“Who knows?” He leaned in close to the man and lowered his voice. “I got them from a trader on the coast.” He really hoped this planet had a coast. The merchant blinked somewhere deep inside the bandages. “He said they would lead me to good fortune.” The merchant stared back into his eyes and then knocked his head back with a wheezing laugh.

“I like you, crooked old man. I will give you special for…” He dropped the keys into the pocket of his dirty shirt. “…Magic keys.”

“No need,” said Graham, not wanting to push his look. “Just the food please.”

The merchant pushed the tins towards him, “You take.” Graham started loading his rucksack. He could finally stop hunting, they would eat well tonight. The merchant dipped under the table before coming back up with something.

“But take special too,” He smiled. “For making another crooked man laugh.”

The item was wrapped in thick fabric and roughly the size of a football. Graham pulled back the cloth and saw a glass sphere made of thick, uneven glass. It  was a dirty green like old bottles and lighter than he expected. He quite liked it, but as pleasing as it was, he could see no purpose to it. He guessed the little man was trying to shift some of his more useless stock. They really didn’t have room for extra weight.

“No thank you,” he pushed the ball back to the merchant. The bandaged man seemed a little hurt.

“No, no.” He lifted the ball. “Is good for traveller.” He shook it and the ball started to glow. Pale at first but it built until the merchant was holding a ball of brilliant green fire in his hands. He shook it again and the light went off. Now that might be useful.

“Is clever,” said the man. He placed it back on the stall and started wrapping the fabric up again. “But not much barter on world with no night.”

Graham took the ball and placed it in his bag. The rucksack was getting full now, but it still sat comfortably on his back. His knees, on the other hand, were struggling to carry him now. Time to head back. He was getting too old to be going on adventures.The others would probably have made a deal for shelter by then, and he could use the rest. He nodded a thank you to the stall owner who had already started fiddling with the old keys, and set off back to the rendezvous.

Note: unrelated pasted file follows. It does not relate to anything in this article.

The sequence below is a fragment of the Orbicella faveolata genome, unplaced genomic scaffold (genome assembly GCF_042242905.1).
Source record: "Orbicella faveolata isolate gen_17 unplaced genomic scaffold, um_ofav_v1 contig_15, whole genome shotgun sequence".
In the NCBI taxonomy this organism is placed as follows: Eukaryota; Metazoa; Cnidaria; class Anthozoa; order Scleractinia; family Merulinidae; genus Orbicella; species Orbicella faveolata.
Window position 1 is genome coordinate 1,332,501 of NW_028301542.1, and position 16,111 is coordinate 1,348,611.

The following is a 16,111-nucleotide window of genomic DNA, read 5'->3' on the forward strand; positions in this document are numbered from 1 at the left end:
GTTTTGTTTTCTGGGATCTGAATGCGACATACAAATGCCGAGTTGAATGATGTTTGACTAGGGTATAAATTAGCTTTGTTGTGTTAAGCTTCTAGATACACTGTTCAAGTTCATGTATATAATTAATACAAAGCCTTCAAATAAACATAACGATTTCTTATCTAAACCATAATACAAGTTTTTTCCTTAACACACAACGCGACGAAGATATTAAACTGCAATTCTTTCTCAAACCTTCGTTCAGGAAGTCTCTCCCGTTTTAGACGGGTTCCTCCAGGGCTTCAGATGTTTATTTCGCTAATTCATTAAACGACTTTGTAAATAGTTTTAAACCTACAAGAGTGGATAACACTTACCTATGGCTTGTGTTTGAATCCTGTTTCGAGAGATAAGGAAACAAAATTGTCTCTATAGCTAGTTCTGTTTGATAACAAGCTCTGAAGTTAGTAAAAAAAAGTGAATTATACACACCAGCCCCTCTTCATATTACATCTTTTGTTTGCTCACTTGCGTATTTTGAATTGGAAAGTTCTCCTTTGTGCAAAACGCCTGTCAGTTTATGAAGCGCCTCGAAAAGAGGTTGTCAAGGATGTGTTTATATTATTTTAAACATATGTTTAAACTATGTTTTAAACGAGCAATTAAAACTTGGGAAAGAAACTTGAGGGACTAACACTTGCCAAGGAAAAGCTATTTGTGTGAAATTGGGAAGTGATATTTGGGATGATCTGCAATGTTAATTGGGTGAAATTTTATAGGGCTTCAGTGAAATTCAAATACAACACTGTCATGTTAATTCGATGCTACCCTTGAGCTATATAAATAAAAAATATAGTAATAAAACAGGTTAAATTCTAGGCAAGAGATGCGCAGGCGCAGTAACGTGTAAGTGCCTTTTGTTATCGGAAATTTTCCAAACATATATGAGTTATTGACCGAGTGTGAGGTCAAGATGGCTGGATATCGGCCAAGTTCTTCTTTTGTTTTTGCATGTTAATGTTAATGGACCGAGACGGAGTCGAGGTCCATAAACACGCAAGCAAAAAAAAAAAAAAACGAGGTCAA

Time-Eater pushed his arms back. He felt the vibrations from his metal wings down at his fingertips. He gritted his teeth and forced himself through the gap between moments until he came out the other side. The brightness forced his eyes closed, he lost control of his wings and dropped to the ground. He thought he would fall forever until he fell until he felt hot sand on his feet. He had felt it before but he could not remember when. There were noises around him but he couldn’t decipher them, still the light burned him through his eyelids. He twisted the dial on his goggles, an ancient mechanical aperture tightened until only a sliver of light came through. He sniffed the air here, the scent of his prey was thick and heavy. It would not take long. 


The market was well populated, but small. The people filled every gap and he couldn’t even see the stall he’d just been stood at. The wind had picked up and those stood by the market walls were starting to close the gates and pull up windbreakers on the walls. Some were still shopping, but those that had finished were making their way to the building in the centre, so Graham walked there too. From the outside it looked like a small pillbox in the sand, barely enough room for few families, but he’d seen plenty of people carrying all their belongings inside. He guessed it went further down, under the surface. The people were hurried, but not panicked. That suited Graham, his new life was wearing on him, a little. He didn’t dare tell the others, but it was only a matter of time before he’d have to. And then? He chewed his lip. What choice did they have besides leaving him behind?